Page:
Ontario’s Chief Prevention Officer (CPO) Ron Kelusky says the recent spate of deaths in the construction sector means health and safety policymakers need to renew calls for vigilance across the sector and at the same time gather the facts and learn from the tragedies.
Five construction workers died following mishaps at jobsites in London, Toronto and Oshawa between Dec. 11 and Dec. 17. The position of the CPO was created in response to four deaths also in the month of December, on Christmas Eve in 2009 when a swing stage collapsed.
“Anytime you have a series of fatalities like this it’s tragic, it’s heart wrenching and it makes you self–reflect, why can’t we get a handle on this,” said Kelusky.
“Every time there is a fatality we need to stop, whether it’s one a month or one every six months. We need to learn from everything that happens and continuously learn and work to make our workplaces safer.”
Kelusky meets with representatives of the construction sector every two weeks to discuss health and safety issues. At a time like this, he said, there has been lots of dialogue among the various construction networks and influencers and they’ve taken steps to reinforce safety messaging. “Everybody, workers, foremen, employers, general contractors, just pause for a safety moment. Let’s reset, let’s think about what we need to do,” he said.
As well, Kelusky said, noting the twin focuses, “You have to keep your eye on the longer game that says, how do we keep bending the curve downward, with respect to all injuries, critical injuries, and certainly fatalities. We’ve been successful in a couple of areas with being ever vigilant. Obviously falls in construction was very difficult for us to get a handle on but in the last couple of years we’ve managed to reduce the number of falls almost 50 per cent.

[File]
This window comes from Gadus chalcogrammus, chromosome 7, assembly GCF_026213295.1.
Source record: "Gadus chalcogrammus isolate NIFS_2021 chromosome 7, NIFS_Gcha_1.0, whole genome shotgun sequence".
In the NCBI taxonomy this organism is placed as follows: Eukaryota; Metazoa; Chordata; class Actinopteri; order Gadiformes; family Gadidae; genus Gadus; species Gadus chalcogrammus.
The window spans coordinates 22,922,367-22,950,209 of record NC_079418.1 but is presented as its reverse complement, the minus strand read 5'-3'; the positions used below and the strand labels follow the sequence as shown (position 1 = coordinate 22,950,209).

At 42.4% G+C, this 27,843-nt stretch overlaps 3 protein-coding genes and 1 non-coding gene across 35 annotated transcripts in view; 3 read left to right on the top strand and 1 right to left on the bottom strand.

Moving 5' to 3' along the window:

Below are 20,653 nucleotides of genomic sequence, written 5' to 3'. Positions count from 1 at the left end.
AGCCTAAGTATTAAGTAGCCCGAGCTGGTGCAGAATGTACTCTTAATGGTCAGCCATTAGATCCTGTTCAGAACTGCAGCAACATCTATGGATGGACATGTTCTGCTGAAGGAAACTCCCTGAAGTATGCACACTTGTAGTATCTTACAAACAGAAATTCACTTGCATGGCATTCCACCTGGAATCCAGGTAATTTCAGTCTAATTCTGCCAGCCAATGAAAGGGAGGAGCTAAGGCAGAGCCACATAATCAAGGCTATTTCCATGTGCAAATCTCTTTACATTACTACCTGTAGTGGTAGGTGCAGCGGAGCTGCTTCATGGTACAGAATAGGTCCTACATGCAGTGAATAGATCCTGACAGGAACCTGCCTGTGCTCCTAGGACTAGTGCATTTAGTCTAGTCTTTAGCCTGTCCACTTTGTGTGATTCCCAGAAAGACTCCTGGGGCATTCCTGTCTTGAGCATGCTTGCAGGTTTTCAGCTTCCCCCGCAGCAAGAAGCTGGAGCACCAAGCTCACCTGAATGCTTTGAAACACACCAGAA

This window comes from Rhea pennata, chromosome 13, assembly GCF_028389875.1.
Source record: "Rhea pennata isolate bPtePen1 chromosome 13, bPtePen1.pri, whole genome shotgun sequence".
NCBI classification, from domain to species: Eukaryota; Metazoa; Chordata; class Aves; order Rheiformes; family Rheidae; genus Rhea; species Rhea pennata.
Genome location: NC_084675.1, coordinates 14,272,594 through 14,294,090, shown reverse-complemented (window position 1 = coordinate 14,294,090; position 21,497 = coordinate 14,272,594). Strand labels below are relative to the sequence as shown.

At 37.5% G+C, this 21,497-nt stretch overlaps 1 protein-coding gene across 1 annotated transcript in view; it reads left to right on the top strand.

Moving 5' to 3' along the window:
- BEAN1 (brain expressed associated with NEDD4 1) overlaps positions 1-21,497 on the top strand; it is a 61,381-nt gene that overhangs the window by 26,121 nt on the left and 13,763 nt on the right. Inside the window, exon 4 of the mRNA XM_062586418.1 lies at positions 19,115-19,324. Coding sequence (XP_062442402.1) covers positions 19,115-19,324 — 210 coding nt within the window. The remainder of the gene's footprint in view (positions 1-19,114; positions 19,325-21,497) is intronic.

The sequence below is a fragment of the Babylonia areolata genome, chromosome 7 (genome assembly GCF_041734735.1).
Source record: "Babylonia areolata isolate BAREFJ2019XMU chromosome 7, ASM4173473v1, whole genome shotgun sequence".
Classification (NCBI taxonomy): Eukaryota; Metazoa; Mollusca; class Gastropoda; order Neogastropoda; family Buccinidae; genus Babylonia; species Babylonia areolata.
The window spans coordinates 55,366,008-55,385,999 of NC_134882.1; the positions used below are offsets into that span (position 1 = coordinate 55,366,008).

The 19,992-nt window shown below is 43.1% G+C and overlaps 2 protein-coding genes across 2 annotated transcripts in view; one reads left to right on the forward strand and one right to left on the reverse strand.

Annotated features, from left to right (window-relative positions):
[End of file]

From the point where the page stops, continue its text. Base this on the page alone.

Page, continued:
“However, you know you’ve reduced one thing then we have to start focusing on everything around it, like some of the events that occurred.”
Following investigations the CPO’s office will attempt to determine how the causes of the four fatal events fit into trends. Issues that have been raised by stakeholders such as concerns over productivity during the pandemic, distractions and stress caused by COVID health and safety protocols, the pressures of the upcoming holidays and tight project timelines will be viewed through the lens of existing research and what more needs to be done.
“The difficulty for us in some cases is the sporadic and random nature of it doesn’t give you a lot to work with in terms of trending, or the science of understanding the causes of a fatality,” said Kelusky.
“We’ve noticed that in some of our research there are particular times of day and the day of week where there is a higher incidence of injury, and whether that’s related to the day before a long weekend or the Friday before a weekend, those are the trends we really want to look at.
“We’ll never be satisfied. This is one of these things that we’re going to be doing until the end of the day, or the end of time, to get it right.”
Research on the effects of COVID and other factors will enable policymakers “to make really good decisions based on good information,” Kelusky said, although there is also an element of “gut feel” that will contribute as well.
Kelusky noted that the 10-year trend in Ontario is towards fewer construction injuries and fatalities. That is evidence of success in the occupational health and safety policies that have been developed and in the efforts of the sector.
“I give the construction industry credit, the workers to the employers to the contractors,” he said, describing how the sector came through most of 2020 with good statistics in general. On the province’s side, there have been 15,000 workplace inspections since March, he noted.
But the instances of deaths this month is a reminder of the constant need to improve, he said.
“We can’t sit on our laurels and simply say, ‘oh, this happened, it’s just a blip,’” he said.
“We try to look at this from a longer point of view, that everybody needs to go home safe and we have to do everything physically within our power, those people that have the ability and authority to be able to ensure safety, that they do so.”
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